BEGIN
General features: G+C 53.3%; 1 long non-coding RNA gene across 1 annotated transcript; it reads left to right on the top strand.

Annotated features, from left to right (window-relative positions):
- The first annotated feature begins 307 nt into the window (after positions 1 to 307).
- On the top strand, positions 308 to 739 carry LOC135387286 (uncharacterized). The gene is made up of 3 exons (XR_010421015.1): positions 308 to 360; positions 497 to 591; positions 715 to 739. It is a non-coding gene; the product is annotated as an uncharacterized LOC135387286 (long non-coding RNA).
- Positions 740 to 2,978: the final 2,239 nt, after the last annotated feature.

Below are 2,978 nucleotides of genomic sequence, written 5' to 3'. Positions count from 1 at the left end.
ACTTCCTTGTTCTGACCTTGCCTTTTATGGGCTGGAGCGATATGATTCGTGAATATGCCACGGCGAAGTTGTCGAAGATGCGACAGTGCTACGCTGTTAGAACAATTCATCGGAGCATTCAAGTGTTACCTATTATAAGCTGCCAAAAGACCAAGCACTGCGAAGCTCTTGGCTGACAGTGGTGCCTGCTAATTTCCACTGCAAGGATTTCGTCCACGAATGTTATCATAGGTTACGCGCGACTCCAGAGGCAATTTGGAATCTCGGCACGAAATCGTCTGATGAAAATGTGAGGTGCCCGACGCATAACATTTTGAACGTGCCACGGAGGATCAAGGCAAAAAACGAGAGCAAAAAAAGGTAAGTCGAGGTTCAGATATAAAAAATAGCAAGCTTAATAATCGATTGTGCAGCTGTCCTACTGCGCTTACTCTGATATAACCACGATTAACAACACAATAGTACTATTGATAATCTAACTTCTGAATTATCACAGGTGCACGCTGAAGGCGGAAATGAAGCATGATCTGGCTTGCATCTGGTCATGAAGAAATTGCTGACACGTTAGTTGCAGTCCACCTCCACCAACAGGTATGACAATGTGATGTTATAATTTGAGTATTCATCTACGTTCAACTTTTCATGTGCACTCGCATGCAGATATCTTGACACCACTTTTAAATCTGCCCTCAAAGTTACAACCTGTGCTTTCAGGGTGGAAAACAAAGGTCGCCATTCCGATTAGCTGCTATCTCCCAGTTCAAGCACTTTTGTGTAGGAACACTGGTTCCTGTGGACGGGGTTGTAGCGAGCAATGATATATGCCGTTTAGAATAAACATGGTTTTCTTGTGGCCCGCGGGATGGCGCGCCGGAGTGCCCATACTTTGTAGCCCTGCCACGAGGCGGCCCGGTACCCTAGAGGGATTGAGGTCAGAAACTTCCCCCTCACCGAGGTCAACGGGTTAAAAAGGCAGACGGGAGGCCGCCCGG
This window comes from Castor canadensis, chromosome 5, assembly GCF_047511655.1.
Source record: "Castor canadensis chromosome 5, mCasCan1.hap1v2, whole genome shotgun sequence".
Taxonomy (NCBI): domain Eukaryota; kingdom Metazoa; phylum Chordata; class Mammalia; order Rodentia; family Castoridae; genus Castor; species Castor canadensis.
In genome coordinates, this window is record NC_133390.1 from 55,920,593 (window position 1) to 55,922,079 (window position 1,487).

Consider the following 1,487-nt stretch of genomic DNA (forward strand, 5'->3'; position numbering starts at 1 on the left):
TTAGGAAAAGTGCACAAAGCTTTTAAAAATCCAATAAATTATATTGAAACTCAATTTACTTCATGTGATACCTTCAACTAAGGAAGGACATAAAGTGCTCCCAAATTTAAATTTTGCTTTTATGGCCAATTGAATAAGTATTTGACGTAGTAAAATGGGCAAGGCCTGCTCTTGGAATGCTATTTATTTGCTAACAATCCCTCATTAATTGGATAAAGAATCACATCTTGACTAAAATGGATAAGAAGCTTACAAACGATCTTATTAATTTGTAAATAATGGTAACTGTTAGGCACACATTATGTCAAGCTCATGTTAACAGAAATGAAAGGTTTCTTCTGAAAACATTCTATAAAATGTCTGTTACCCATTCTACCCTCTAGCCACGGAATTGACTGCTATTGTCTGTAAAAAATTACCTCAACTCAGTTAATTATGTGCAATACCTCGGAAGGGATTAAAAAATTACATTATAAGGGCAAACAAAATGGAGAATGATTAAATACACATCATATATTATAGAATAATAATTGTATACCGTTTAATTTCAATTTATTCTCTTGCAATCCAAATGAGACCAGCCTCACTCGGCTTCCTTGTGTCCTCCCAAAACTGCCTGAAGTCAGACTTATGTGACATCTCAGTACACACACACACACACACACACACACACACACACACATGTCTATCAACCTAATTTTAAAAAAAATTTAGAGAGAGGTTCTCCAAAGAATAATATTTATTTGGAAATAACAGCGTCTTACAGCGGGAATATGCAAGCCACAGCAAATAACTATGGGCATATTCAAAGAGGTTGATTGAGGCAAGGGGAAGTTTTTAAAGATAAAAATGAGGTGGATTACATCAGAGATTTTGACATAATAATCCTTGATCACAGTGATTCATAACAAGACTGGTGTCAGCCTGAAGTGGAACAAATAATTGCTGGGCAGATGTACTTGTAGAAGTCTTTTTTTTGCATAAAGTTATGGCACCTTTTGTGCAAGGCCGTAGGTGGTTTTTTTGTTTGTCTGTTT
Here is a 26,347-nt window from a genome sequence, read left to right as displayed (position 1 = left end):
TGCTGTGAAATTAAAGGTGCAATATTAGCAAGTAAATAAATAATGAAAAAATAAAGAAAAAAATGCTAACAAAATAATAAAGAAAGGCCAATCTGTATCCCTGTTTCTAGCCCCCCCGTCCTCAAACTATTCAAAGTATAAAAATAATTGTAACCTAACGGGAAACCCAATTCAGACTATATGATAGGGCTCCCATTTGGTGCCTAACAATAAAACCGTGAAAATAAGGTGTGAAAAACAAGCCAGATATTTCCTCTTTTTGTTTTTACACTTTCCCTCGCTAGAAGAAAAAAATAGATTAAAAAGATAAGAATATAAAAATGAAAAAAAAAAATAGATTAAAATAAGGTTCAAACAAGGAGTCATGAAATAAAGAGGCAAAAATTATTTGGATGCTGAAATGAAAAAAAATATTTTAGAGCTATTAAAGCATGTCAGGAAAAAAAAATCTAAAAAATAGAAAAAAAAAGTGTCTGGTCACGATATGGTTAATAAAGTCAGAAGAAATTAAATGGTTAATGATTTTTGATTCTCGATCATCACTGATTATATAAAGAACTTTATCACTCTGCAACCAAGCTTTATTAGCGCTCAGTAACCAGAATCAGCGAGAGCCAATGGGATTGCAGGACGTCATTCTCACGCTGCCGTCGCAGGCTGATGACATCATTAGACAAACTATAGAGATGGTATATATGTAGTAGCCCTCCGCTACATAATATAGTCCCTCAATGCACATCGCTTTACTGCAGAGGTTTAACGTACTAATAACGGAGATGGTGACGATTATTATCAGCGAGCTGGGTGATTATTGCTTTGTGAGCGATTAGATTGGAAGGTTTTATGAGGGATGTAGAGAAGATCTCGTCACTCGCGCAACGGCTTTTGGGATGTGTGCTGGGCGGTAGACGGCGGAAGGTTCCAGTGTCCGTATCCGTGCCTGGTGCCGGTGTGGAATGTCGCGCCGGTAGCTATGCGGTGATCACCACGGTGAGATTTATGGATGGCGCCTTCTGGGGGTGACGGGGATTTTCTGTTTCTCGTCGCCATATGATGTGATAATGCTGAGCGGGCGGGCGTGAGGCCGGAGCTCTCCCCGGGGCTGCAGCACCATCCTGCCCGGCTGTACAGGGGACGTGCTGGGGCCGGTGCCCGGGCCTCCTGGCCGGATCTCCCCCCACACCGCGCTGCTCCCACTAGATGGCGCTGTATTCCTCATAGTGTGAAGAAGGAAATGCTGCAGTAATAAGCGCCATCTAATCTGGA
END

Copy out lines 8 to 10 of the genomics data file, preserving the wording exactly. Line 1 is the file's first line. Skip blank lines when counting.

This window comes from Castor canadensis, chromosome 5, assembly GCF_047511655.1.
Source record: "Castor canadensis chromosome 5, mCasCan1.hap1v2, whole genome shotgun sequence".
Taxonomy (NCBI): domain Eukaryota; kingdom Metazoa; phylum Chordata; class Mammalia; order Rodentia; family Castoridae; genus Castor; species Castor canadensis.